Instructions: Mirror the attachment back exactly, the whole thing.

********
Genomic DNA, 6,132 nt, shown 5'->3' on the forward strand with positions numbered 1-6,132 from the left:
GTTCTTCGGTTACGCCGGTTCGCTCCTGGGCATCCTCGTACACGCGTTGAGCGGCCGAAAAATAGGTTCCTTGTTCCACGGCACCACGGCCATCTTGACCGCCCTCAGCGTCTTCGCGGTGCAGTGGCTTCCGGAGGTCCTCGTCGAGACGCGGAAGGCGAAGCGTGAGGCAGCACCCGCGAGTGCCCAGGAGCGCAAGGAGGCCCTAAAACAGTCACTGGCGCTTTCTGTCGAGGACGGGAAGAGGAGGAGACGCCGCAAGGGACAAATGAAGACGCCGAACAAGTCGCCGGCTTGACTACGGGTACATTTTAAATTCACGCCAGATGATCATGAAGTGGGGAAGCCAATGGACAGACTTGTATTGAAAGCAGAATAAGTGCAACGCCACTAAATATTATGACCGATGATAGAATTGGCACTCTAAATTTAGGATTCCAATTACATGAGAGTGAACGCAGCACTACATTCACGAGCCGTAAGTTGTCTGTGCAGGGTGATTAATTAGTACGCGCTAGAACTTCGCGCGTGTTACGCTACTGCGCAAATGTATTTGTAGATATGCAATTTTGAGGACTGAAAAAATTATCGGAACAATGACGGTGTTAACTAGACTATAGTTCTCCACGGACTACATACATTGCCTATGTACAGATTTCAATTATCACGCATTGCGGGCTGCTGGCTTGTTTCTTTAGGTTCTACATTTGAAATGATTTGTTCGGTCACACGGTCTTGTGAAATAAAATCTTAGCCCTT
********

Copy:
Genomic DNA, 6,132 nt, shown 5'->3' on the forward strand with positions numbered 1-6,132 from the left:
GTTCTTCGGTTACGCCGGTTCGCTCCTGGGCATCCTCGTACACGCGTTGAGCGGCCGAAAAATAGGTTCCTTGTTCCACGGCACCACGGCCATCTTGACCGCCCTCAGCGTCTTCGCGGTGCAGTGGCTTCCGGAGGTCCTCGTCGAGACGCGGAAGGCGAAGCGTGAGGCAGCACCCGCGAGTGCCCAGGAGCGCAAGGAGGCCCTAAAACAGTCACTGGCGCTTTCTGTCGAGGACGGGAAGAGGAGGAGACGCCGCAAGGGACAAATGAAGACGCCGAACAAGTCGCCGGCTTGACTACGGGTACATTTTAAATTCACGCCAGATGATCATGAAGTGGGGAAGCCAATGGACAGACTTGTATTGAAAGCAGAATAAGTGCAACGCCACTAAATATTATGACCGATGATAGAATTGGCACTCTAAATTTAGGATTCCAATTACATGAGAGTGAACGCAGCACTACATTCACGAGCCGTAAGTTGTCTGTGCAGGGTGATTAATTAGTACGCGCTAGAACTTCGCGCGTGTTACGCTACTGCGCAAATGTATTTGTAGATATGCAATTTTGAGGACTGAAAAAATTATCGGAACAATGACGGTGTTAACTAGACTATAGTTCTCCACGGACTACATACATTGCCTATGTACAGATTTCAATTATCACGCATTGCGGGCTGCTGGCTTGTTTCTTTAGGTTCTACATTTGAAATGATTTGTTCGGTCACACGGTCTTGTGAAATAAAATCTTAGCCCTT